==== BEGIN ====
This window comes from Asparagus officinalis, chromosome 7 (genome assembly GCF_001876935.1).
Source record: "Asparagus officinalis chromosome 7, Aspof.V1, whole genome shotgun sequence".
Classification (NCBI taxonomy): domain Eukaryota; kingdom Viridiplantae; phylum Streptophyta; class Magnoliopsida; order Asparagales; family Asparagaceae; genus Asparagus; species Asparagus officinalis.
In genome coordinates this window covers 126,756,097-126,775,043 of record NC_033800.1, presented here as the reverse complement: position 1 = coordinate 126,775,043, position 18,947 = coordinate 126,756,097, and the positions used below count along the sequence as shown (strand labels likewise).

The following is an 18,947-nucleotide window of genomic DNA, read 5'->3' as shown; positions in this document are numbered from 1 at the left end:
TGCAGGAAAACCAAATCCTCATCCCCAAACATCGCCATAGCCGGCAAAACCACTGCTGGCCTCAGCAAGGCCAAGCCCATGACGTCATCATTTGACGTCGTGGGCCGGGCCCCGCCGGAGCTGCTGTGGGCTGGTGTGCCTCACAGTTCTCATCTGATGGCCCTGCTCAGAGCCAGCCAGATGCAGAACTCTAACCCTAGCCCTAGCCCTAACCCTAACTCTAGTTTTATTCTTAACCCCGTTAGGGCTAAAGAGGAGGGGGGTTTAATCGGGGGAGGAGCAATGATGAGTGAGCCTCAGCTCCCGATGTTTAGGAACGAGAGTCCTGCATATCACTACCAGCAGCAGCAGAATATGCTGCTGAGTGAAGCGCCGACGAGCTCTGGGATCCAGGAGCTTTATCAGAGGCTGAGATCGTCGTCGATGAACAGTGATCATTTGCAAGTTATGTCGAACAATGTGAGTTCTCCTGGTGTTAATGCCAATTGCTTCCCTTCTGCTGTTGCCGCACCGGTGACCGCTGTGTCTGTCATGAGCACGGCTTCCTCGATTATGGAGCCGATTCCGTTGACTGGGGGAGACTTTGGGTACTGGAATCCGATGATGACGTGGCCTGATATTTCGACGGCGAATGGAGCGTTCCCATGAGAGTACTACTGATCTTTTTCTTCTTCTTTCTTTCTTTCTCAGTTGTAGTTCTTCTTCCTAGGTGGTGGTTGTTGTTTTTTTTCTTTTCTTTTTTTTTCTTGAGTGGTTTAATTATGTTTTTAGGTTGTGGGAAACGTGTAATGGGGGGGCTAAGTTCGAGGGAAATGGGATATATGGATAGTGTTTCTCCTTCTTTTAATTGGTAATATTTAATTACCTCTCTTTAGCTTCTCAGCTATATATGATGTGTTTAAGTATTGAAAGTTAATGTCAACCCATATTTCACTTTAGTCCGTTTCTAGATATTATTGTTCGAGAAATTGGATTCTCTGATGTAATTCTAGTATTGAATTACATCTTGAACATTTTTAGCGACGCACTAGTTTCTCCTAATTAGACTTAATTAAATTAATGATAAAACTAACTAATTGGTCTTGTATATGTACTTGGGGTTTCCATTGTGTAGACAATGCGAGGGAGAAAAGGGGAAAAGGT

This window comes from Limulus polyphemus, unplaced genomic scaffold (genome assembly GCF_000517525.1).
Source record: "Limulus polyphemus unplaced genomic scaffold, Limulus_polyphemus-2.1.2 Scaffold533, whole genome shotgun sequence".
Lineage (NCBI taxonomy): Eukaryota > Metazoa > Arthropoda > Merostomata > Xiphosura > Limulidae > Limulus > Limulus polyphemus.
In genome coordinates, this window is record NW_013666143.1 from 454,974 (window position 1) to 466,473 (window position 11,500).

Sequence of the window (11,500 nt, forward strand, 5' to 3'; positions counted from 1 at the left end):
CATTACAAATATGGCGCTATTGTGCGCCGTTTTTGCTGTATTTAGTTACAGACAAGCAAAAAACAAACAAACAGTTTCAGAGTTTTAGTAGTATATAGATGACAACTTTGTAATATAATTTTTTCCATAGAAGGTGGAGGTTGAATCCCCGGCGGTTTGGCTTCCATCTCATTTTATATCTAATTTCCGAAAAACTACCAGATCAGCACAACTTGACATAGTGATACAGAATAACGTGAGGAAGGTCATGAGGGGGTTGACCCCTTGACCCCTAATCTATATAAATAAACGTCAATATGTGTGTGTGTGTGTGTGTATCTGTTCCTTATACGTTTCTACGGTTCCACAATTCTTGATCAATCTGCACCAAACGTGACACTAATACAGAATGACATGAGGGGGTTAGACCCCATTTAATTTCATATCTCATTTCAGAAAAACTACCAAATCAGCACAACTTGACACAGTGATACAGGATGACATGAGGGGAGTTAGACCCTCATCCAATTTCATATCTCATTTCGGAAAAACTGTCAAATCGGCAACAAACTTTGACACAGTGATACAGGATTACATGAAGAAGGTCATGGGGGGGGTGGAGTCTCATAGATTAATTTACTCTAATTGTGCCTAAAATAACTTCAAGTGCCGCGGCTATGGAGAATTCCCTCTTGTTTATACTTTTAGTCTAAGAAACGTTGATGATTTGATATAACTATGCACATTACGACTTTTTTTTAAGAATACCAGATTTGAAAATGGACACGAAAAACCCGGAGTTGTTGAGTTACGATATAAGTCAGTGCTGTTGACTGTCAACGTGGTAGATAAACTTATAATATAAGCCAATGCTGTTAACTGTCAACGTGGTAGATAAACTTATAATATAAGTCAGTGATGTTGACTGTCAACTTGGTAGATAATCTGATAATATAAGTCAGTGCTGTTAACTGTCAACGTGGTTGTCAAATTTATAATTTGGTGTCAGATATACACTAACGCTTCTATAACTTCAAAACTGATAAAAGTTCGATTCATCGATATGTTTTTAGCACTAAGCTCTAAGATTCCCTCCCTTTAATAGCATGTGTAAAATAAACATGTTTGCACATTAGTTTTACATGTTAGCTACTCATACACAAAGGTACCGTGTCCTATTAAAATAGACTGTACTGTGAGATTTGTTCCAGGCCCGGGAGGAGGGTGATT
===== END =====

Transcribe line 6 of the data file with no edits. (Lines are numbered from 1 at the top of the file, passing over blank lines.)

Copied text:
TGCAGGAAAACCAAATCCTCATCCCCAAACATCGCCATAGCCGGCAAAACCACTGCTGGCCTCAGCAAGGCCAAGCCCATGACGTCATCATTTGACGTCGTGGGCCGGGCCCCGCCGGAGCTGCTGTGGGCTGGTGTGCCTCACAGTTCTCATCTGATGGCCCTGCTCAGAGCCAGCCAGATGCAGAACTCTAACCCTAGCCCTAGCCCTAACCCTAACTCTAGTTTTATTCTTAACCCCGTTAGGGCTAAAGAGGAGGGGGGTTTAATCGGGGGAGGAGCAATGATGAGTGAGCCTCAGCTCCCGATGTTTAGGAACGAGAGTCCTGCATATCACTACCAGCAGCAGCAGAATATGCTGCTGAGTGAAGCGCCGACGAGCTCTGGGATCCAGGAGCTTTATCAGAGGCTGAGATCGTCGTCGATGAACAGTGATCATTTGCAAGTTATGTCGAACAATGTGAGTTCTCCTGGTGTTAATGCCAATTGCTTCCCTTCTGCTGTTGCCGCACCGGTGACCGCTGTGTCTGTCATGAGCACGGCTTCCTCGATTATGGAGCCGATTCCGTTGACTGGGGGAGACTTTGGGTACTGGAATCCGATGATGACGTGGCCTGATATTTCGACGGCGAATGGAGCGTTCCCATGAGAGTACTACTGATCTTTTTCTTCTTCTTTCTTTCTTTCTCAGTTGTAGTTCTTCTTCCTAGGTGGTGGTTGTTGTTTTTTTTCTTTTCTTTTTTTTTCTTGAGTGGTTTAATTATGTTTTTAGGTTGTGGGAAACGTGTAATGGGGGGGCTAAGTTCGAGGGAAATGGGATATATGGATAGTGTTTCTCCTTCTTTTAATTGGTAATATTTAATTACCTCTCTTTAGCTTCTCAGCTATATATGATGTGTTTAAGTATTGAAAGTTAATGTCAACCCATATTTCACTTTAGTCCGTTTCTAGATATTATTGTTCGAGAAATTGGATTCTCTGATGTAATTCTAGTATTGAATTACATCTTGAACATTTTTAGCGACGCACTAGTTTCTCCTAATTAGACTTAATTAAATTAATGATAAAACTAACTAATTGGTCTTGTATATGTACTTGGGGTTTCCATTGTGTAGACAATGCGAGGGAGAAAAGGGGAAAAGGT